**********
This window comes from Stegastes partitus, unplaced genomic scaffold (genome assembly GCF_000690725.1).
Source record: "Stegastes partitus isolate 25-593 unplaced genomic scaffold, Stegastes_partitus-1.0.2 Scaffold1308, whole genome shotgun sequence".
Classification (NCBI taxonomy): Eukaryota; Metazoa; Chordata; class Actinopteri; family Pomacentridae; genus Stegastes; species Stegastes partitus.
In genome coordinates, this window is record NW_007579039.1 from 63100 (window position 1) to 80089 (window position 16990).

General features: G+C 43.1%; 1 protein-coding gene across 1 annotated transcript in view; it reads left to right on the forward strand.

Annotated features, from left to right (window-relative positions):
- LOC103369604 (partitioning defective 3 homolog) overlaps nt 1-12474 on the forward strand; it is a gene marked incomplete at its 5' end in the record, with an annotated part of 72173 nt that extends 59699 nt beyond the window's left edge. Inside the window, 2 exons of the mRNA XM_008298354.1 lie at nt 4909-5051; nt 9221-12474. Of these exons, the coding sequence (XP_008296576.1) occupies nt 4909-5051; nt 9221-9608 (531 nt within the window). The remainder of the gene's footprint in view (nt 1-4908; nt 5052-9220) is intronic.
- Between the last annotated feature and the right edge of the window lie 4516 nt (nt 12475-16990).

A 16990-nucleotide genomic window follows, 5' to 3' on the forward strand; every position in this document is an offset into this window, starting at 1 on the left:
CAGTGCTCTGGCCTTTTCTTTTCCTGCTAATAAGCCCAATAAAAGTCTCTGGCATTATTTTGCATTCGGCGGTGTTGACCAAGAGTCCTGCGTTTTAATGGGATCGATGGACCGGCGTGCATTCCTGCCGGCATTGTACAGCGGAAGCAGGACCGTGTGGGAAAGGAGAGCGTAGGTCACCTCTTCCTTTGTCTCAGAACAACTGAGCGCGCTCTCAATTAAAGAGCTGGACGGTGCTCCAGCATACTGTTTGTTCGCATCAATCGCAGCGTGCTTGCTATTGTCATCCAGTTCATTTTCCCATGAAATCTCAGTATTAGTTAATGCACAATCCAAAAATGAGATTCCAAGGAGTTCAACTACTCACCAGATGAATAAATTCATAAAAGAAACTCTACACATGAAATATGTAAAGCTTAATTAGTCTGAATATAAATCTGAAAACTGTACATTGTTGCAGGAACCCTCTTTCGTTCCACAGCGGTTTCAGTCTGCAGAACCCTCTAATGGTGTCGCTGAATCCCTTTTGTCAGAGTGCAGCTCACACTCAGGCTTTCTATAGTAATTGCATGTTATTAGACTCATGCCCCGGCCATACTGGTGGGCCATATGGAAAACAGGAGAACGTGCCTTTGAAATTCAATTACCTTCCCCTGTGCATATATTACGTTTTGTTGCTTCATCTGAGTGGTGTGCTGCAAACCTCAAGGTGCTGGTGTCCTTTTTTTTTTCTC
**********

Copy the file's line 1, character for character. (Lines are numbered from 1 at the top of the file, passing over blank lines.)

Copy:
This window comes from Stegastes partitus, unplaced genomic scaffold (genome assembly GCF_000690725.1).